ICO warns on leaving employees walking off with company info

News by Steve Gold

The Information Commissioner's Office (ICO) has warned staff that walking off with the personal information of their employer when changing jobs is a criminal offence.

The warning comes in a week when a paralegal - who previously worked at Dewsbury-based Jordans Solicitors - was prosecuted for illegally taking the sensitive information of more than 100 people before leaving for a rival firm in April 2013. The UK data regulator say the information was contained in six emails sent by James Pickles in the weeks before he left the firm.

Pickles had hoped, says the ICO, to use the information - which included workload lists, file notes and template documents but still contained sensitive personal data - in his new position. He was prosecuted under section 55 of the Data Protection Act and on Tuesday fined £300, ordered to pay a £30 victim surcharge and £438.63 prosecution costs.

Commenting on the case, Stephen Eckersley, the ICO's Head of Enforcement, said that stealing personal information is a crime.

"The information contained in the documents taken by James Pickles included sensitive details relating to individuals involved in ongoing legal proceedings. He took this information without the permission of his former employer and has been rewarded with a day in court and a substantial fine," he said.

"Employees may think work related documents that they have produced or worked on belong to them and so they are entitled to take them when they leave. But if they include people's details, then taking them without permission is breaking the law. Don't risk a day in court," he added.

Three main challenges

According to Nigel Stanley, practice director for cybersecurity, risk and compliance with OpenSky UK, there are three main security challenges facing employers when it comes to tackling information theft by staff: governance, policy and procedures.

"Employers clearly need to enforce a security policy, typically using suitable technology, but there are limitations to the technology. An employee could, for instance, photograph the screen of data they are working on. That doesn't mean we shouldn't take precautions, such as locking down USB ports on a machine and so on," he said.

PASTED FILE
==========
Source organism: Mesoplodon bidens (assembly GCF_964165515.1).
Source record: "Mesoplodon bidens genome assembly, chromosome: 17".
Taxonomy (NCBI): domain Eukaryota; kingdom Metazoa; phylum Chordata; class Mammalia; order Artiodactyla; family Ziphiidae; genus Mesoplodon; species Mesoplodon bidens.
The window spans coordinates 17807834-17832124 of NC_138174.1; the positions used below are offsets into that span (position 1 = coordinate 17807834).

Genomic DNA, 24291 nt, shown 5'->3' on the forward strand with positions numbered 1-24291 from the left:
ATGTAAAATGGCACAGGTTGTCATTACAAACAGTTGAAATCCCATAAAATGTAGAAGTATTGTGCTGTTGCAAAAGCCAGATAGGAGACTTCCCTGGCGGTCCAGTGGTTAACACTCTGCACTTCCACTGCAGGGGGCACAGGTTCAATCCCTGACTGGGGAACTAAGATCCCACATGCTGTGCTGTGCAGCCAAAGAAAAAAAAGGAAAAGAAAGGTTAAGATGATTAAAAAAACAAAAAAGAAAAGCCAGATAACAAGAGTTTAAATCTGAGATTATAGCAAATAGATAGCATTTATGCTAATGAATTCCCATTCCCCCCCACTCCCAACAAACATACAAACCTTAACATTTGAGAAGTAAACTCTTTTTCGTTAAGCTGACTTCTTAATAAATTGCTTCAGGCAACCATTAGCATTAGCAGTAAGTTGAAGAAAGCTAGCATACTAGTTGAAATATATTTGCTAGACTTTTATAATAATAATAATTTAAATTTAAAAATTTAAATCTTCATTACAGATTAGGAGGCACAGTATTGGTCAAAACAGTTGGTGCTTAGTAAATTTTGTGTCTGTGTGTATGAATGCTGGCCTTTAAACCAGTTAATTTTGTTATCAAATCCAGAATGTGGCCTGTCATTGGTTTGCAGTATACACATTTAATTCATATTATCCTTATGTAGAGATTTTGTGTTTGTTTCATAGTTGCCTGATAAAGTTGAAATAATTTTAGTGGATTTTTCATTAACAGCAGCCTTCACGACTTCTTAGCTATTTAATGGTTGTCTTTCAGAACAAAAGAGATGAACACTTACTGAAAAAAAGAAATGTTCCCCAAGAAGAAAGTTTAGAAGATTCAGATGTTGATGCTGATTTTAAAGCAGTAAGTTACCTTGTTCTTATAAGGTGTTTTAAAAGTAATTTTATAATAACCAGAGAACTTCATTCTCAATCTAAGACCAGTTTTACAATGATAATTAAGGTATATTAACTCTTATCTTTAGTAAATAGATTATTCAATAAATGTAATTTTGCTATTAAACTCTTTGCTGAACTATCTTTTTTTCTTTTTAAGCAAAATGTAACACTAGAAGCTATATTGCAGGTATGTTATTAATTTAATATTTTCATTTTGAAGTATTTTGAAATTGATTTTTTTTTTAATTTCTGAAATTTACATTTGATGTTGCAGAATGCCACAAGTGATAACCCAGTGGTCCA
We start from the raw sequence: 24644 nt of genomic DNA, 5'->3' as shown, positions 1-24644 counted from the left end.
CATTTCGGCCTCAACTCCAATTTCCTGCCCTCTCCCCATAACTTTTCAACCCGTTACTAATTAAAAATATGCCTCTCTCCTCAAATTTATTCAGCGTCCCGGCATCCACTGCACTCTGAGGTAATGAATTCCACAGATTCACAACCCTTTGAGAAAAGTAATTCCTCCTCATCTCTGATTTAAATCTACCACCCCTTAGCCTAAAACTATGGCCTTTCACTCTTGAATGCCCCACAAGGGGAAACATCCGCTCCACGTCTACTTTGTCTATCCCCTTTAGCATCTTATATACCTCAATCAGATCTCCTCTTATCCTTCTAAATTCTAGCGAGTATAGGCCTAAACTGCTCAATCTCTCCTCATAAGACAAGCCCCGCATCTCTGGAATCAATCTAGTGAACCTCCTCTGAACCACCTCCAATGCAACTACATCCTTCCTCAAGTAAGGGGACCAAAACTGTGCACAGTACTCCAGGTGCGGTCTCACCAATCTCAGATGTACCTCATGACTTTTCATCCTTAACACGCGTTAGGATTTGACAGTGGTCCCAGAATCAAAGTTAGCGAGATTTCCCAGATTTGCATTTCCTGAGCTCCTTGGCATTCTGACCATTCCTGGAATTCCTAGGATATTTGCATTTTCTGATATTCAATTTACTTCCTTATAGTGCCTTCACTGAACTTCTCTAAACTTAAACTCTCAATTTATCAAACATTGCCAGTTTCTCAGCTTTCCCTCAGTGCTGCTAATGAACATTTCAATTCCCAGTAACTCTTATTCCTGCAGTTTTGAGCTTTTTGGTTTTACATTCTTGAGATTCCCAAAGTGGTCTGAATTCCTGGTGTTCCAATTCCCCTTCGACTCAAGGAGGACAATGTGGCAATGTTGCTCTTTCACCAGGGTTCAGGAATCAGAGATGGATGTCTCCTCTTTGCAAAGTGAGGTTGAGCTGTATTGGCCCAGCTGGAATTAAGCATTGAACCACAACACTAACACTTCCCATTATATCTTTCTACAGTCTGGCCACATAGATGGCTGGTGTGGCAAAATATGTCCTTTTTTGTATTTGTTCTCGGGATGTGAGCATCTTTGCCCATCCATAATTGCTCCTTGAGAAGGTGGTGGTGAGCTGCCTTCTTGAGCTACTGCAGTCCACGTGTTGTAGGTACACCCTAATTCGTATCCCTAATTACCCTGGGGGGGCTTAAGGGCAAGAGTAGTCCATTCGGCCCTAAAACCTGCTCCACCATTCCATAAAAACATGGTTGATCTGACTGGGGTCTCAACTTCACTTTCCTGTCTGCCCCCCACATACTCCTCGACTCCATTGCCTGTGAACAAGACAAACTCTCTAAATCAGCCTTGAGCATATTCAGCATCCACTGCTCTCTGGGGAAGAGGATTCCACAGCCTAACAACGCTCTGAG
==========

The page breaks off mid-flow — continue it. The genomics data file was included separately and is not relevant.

An incident response plan, says Stanley, is something of a must-have in these situations, as it advises managers who to call - eg legal, public relations etc., when an employee data theft situation - or similar security incident - takes place.

Response plans, he adds, are necessary, because - as the Pickles case shows - incidents like this will happen to organisations, since the insider threat is quite prevalent in many organisations.

"I've just completed this process with a client. We developed an incident response plan that advises on who to call, developed a flow chart on what happens, and what actions need to be taken. This is something that all businesses need to think about," he explained.

Tom Cross, director of security research with Lancope, said that research by US-CERT at Carnegie Mellon University breaks down malicious insider attacks into three common themes: disgruntled insiders who damage systems or data; insiders who commit fraud using information they have access to, such as credit card numbers; and insiders who steal intellectual property because they intend to use it in a new job or sell it to a competitor.

"Insiders who steal intellectually property usually do so in the last few weeks of their employment. They often feel a sense of ownership or entitlement to the things that they are stealing, because they worked on them in their jobs," he said, adding that detecting this type of data leakage can be carried out using audit trails on network activity, as well as network monitoring for anomalous data transfers, particularly during the last few weeks of a person's employment.

Toyin Adelakun, vice president of Sestus, meanwhile, says there is a lot more to covering this risk - to corporate entities as well as to individual staff members - than technology.

It is often, he said, best to address the risk in top-down fashion, using people, processes and technology, with dual controls being imposed on personally identifiable information, and the enforcement of policies through the use of IAM (identity and access management) technologies and tools.

Defend your data

Professor John Walker, a visiting professor with Nottingham-Trent University's School of Science and Technology, said that the need to defend data in an employee-company situation is all the more necessary today, when words of agreement do not result in real security.

If a company does not tie down its active directory and its access control lists, he says, it will likely hit security problems.

"Allowing employees to populate open shares containing PCI-DSS data, client data and a plethora of sensitive and business-related data, is becoming all too common," he explained, adding that the appointment of young and inexperienced security managers in our industry is only adding to the potential scale of the problem.

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